For years now, the U.S. public educational system has been the guinea pig for what many call “corporate education reform.” What is it? It is both a mindset and a group of specific measures foisted on school districts, including standardized test-based “accountability” systems, the spread of charter schools and vouchers, and the overall privatization of public schools. This primer explains it this way:
Let’s look for a minute at what corporate reformers have actually achieved when it comes to addressing the real problems of public education:
First, they over-reached and chose the wrong target. They didn’t go after funding inequity, poverty, reform faddism, consultant profiteering, massive teacher turnover, politicized bureaucratic management, or the overuse and misuse of testing.
Instead, they went after collective bargaining, teacher tenure, and seniority. And they went after the universal public and democratic character of public schools.
Look again at the proposals the corporate reformers have made prominent features of school reform efforts in every state: rapid expansion of charters, closing low performing schools, more testing, elimination of tenure and seniority for teachers, and test-based teacher evaluation.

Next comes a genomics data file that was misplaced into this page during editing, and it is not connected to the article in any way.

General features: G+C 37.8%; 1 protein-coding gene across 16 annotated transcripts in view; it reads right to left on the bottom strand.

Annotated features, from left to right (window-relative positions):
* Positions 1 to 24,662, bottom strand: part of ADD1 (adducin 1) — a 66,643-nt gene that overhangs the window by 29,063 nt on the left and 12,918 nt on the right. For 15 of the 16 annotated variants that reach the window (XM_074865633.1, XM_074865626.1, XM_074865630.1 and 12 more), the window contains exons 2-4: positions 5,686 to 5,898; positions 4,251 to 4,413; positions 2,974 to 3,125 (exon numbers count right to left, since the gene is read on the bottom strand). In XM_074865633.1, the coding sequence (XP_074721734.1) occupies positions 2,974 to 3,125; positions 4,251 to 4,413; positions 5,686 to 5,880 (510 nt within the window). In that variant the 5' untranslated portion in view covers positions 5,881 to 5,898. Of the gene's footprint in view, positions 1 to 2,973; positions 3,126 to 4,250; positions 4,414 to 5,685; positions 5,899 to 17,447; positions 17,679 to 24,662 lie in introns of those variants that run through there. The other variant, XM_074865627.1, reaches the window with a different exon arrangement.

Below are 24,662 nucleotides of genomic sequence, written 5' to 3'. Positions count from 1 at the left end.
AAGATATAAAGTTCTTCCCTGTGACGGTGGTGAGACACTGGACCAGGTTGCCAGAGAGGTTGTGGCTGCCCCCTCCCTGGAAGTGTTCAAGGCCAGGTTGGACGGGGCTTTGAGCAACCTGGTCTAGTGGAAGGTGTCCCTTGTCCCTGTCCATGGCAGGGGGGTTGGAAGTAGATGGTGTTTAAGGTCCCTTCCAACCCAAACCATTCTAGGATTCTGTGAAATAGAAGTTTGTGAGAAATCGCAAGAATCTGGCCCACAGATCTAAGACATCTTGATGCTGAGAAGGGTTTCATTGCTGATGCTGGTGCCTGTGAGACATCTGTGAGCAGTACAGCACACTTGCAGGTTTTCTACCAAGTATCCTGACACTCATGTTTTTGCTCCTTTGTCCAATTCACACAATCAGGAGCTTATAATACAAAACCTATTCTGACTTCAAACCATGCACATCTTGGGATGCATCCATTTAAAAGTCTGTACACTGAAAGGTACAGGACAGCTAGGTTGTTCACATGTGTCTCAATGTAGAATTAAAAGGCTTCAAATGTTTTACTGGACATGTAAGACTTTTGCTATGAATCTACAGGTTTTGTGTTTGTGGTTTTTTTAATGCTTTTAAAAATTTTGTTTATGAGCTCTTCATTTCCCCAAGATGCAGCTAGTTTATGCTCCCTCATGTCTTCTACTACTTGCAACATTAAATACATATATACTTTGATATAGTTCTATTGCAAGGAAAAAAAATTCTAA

If every one of these policies were fully implemented in every state tomorrow, it would do absolutely nothing to close academic achievement gaps, increase high school graduation rates, or expand access to college.
But this isn’t about their support for the standards. It’s about how they view public schools and students. Here is a quote in the WOSU story from Chris Kershner, vice president of public policy and economic development for the Dayton Area Chamber of Commerce, that tells you pretty much what you need to know about how this corporate school reformer really views students and public schools:
“The business community is the consumer of the educational product. Students are the educational product. They are going through the education system so that they can be an attractive product for business to consume and hire as a workforce in the future.”
And there you have it. Education isn’t so much about exploration of the world or learning how to be a knowledgeable citizen who can participate in American democracy, but rather to serve the economy. If you didn’t know before, now you do.